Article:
PDA

View Full Version : #version preprocessor (OpenGL ES 2.0 and Core)



Zenja
11-30-2010, 07:33 AM
Hi everyone.
I'm developing a cross platform engine which works with both the Core profile and OpenGL ES 2.0 (iPhone). I've encountered a problem with the #version preprocessor directive.

For OpenGL >= 3.3 (core profile), the value of #version is 330. This will reject all deprecated GLSL commands (this is what I want). However, for OpenGL ES 2.0, #version is set to 100.

How does one use the same shader source for both code bases? I can get around the issue by dynamically modifying the shader source before compilation (replacing #version with platform definition), but then I'm not using the same shader source anymore.

Edit: OK, I found the answer I was looking for. OpenGL ES 2.0 has a new preprocessor definition called GL_ES. Now I can do #version checks. Leaving this post here in case someone else runs into the same problem.

kyle_
11-30-2010, 09:59 AM
It doesnt really help you, as


'The #version directive must occur in a shader before anything else, except for comments and white space.'

so


#ifndef GL_ES
#version 330
#endif

appears to be illegal.
NVIDIA doesnt care, ATI does however and on my driver fails compilation.

Zenja
11-30-2010, 01:37 PM
'The #version directive must occur in a shader before anything else, except for comments and white space.'



#ifndef GL_ES
#version 330
#endif

appears to be illegal.
NVIDIA doesnt care, ATI does however and on my driver fails compilation.

Yes, I've read about that clause and had concerns (since I dynamically add preprocessor defintions at the beginning of the shader file), but experienced no issues on nVidia 250 hardware (Windows and Linux). Since my engine knows which code path to use, I guess that I have no choice but to manually prepend the correct version info when constructing the shader. It's a shame I cannot rely on #ifdef GL_ES on AMD hardware.

Alfonse Reinheart
11-30-2010, 10:09 PM
Just use another shader string. It doesn't have to be the first thing in a shader string; just the first thing in the first shader string. Remember: the way multiple strings works is that they are concatenated together to form the input before compilation. So just have the first string be "#version 330" for OpenGL, and whatever other version you need for GL ES.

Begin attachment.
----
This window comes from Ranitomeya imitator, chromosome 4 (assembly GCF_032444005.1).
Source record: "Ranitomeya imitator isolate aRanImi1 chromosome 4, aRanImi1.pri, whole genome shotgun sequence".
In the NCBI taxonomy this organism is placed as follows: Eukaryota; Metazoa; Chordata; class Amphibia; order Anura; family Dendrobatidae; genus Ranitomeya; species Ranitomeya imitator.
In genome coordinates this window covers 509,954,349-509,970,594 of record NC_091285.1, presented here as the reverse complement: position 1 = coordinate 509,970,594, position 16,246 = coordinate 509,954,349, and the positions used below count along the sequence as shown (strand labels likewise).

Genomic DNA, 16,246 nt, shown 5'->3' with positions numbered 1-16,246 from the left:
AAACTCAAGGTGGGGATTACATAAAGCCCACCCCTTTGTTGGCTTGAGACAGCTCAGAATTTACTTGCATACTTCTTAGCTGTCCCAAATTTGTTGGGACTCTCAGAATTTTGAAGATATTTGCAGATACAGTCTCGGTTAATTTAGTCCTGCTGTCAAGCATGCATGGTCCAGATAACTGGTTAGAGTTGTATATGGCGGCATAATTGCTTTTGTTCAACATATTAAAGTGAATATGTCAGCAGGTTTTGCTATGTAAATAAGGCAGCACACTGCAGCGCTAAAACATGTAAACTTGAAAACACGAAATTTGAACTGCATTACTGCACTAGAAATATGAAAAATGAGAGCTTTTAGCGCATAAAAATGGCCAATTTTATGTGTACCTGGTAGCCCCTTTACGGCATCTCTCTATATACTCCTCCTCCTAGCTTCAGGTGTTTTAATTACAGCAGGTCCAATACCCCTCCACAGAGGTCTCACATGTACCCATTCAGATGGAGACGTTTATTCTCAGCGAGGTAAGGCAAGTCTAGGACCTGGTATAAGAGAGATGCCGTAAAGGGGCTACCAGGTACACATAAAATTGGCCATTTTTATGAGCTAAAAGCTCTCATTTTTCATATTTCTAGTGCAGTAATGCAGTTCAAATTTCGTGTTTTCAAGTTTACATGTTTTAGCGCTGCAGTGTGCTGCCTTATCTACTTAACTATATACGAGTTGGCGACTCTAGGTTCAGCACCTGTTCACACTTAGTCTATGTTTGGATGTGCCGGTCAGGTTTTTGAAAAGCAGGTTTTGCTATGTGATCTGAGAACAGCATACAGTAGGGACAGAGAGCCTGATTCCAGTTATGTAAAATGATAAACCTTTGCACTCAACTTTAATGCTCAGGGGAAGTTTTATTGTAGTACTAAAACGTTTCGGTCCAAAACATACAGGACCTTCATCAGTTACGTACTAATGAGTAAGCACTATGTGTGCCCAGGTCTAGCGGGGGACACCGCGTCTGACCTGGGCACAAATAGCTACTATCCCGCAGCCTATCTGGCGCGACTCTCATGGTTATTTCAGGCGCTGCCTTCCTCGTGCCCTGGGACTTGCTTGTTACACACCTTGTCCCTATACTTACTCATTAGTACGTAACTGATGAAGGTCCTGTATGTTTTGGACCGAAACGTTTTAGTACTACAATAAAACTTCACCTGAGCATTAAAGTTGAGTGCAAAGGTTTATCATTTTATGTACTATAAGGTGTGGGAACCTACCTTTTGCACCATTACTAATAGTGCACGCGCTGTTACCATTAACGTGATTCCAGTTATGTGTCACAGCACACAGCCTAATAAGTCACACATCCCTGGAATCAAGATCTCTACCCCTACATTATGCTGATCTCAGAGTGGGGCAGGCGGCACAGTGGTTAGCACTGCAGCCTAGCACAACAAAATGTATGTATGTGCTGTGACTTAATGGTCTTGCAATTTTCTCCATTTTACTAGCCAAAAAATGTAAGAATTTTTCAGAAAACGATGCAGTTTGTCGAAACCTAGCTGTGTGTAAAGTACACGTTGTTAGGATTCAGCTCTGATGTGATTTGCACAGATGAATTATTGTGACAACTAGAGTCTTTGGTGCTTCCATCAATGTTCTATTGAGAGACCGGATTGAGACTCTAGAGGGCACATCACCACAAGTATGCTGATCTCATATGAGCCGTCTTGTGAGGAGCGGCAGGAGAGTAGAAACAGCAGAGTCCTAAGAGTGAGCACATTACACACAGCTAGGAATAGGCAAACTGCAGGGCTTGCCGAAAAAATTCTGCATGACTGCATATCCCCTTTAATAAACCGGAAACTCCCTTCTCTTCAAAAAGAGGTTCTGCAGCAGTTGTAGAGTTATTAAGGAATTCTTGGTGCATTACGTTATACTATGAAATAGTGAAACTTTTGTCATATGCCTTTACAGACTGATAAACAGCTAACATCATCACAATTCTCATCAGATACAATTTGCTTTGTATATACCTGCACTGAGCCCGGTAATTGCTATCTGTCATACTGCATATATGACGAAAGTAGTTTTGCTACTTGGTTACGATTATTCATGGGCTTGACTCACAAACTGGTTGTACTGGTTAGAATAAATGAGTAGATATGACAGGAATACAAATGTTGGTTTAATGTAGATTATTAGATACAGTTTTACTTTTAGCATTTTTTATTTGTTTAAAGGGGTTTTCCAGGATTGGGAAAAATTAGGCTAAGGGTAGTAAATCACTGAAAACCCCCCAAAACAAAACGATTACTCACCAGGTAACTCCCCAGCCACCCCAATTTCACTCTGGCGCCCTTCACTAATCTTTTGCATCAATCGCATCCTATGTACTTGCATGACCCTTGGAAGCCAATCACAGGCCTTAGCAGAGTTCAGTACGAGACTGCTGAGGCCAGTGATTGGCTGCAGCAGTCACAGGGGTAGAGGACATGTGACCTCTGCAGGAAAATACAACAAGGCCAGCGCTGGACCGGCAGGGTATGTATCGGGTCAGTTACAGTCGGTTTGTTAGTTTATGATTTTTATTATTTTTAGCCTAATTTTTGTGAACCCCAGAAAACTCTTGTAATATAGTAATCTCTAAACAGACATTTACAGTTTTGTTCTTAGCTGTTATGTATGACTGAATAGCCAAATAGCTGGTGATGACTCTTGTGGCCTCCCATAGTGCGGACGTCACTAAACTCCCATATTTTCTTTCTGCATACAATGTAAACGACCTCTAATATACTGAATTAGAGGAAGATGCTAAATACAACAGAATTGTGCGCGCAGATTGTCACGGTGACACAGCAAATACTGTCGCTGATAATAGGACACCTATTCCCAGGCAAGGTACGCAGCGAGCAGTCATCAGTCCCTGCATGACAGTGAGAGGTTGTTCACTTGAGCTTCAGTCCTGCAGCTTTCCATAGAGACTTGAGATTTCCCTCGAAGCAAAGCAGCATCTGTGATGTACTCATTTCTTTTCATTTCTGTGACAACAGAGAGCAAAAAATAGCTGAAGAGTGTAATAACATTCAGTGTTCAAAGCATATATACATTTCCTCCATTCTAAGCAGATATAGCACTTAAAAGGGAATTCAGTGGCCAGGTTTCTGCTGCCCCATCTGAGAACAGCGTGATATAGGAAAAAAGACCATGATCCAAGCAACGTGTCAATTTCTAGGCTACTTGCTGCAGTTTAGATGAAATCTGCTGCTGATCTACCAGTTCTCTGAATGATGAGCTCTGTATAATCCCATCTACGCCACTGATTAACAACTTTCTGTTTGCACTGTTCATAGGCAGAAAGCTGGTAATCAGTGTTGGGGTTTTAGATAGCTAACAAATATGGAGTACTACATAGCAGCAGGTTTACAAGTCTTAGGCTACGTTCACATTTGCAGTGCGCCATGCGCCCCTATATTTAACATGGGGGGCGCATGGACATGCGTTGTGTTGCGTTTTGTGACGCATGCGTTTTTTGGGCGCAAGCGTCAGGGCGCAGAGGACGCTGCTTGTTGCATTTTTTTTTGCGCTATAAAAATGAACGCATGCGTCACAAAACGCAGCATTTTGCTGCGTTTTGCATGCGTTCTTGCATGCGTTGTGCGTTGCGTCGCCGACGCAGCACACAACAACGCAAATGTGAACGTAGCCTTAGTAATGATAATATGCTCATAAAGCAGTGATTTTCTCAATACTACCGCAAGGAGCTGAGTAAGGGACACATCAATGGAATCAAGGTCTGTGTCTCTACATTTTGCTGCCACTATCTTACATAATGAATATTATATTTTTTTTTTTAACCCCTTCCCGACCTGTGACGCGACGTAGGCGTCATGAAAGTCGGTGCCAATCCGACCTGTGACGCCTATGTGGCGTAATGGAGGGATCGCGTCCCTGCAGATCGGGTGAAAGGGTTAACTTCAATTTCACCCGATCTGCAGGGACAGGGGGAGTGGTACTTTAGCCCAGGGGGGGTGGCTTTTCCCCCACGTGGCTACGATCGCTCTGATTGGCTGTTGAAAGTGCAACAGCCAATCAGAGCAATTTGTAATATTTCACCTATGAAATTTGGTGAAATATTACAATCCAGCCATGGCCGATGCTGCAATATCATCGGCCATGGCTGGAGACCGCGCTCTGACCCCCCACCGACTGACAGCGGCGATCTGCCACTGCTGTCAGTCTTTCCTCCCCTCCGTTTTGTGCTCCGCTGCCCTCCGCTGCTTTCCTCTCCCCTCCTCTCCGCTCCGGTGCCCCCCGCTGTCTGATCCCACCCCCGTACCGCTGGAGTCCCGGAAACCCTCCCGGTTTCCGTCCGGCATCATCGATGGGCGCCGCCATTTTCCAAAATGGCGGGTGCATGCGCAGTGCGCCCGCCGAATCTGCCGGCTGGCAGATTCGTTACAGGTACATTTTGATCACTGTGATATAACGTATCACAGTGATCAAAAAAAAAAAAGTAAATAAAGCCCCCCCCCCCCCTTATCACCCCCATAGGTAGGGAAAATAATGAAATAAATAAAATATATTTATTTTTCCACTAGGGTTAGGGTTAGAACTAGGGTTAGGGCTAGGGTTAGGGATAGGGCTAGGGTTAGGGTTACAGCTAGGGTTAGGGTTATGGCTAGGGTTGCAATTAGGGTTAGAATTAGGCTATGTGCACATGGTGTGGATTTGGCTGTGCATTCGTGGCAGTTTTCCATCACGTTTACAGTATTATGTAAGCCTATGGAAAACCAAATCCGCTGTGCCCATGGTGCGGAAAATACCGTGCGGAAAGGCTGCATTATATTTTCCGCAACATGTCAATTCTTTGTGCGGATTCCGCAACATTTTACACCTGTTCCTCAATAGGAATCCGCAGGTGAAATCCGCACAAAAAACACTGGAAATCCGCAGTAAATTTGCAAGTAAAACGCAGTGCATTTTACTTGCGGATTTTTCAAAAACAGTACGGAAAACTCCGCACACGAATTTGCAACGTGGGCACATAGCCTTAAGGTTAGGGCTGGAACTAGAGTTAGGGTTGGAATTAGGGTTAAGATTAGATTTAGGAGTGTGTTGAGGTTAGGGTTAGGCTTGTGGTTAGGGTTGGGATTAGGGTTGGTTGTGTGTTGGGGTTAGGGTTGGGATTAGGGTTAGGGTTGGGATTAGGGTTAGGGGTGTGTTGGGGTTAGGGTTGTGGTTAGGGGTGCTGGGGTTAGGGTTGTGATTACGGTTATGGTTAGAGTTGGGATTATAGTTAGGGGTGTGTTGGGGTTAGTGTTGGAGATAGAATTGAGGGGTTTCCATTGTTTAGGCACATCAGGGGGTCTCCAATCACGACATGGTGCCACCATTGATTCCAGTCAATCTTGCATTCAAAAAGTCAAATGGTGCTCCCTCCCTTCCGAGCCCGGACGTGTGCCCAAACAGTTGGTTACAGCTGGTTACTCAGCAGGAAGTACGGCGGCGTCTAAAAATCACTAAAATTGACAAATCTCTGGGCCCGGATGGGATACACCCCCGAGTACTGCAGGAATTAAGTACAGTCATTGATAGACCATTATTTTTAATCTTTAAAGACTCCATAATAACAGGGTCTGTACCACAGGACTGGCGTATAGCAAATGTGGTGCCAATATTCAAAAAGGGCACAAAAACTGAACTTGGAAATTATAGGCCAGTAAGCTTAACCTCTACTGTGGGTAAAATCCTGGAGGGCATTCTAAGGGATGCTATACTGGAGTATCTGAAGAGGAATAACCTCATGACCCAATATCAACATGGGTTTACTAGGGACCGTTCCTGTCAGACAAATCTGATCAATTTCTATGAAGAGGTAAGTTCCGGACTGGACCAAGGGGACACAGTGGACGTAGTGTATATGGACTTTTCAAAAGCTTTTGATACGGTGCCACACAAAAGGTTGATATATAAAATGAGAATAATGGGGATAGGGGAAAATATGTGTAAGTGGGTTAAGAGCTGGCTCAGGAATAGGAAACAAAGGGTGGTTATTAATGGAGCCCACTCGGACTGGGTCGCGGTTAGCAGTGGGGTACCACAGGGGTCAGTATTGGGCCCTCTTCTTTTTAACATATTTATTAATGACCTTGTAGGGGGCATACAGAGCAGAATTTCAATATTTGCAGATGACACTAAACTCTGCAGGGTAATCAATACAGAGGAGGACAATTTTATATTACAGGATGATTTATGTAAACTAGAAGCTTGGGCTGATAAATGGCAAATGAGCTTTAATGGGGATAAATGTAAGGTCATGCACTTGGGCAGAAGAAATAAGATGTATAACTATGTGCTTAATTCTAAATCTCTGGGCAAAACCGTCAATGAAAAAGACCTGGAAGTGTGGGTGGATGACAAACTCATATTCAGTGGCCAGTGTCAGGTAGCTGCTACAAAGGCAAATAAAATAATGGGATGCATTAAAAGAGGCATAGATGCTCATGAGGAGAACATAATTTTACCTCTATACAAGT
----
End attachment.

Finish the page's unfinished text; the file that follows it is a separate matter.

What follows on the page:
bcthund
12-02-2010, 04:40 PM
This is what you are referring to correct?



static const char *cShadedVP =
#ifdef OPENGL_ES
"#version 100"
#else
"#version 330"
#endif
"uniform mat4 mvpMatrix;"
"attribute vec4 vColor;"
"attribute vec4 vVertex;"
"varying vec4 vFragColor;"
"void main(void) {"
"vFragColor = vColor; "
" gl_Position = mvpMatrix * vVertex; "
"}";

Dark Photon
12-02-2010, 05:46 PM
This is what you are referring to correct?
You can do that, but I think what Alfonse was referring to is that glShaderSource takes an "array of strings", not just a single string. Make the first string in the array just a "#version ..." string. Nets you the same thing as the above, but selection could depend on a run-time sensed setting as well.

ugluk
12-04-2010, 02:46 PM
I've had this problem a while ago and have solved it like this:

compatibility.fs

#version [the version returned by GL query]
#if (__VERSION__ > 120)
# define IN in
#else
# define IN varying
#endif // __VERSION __

compatibility.vs

#version [the version returned by GL query]
#if (__VERSION__ > 120)
# define IN in
# define OUT out
#else
# define IN attribute
# define OUT varying
#endif // __VERSION

then I use these macros in the source, instead of in/out and varying. Everything works fine then, if I stay away from deprecated or newer stuff.

YarUnderoaker
12-13-2010, 05:56 AM
Is this condition work on AMD platform.
Because I take strange behavior - for #version 400 core __VERSION__ == 100 :eek:
Driver: Catalist 10.11

YarUnderoaker
12-13-2010, 06:09 AM
And for other versions same result.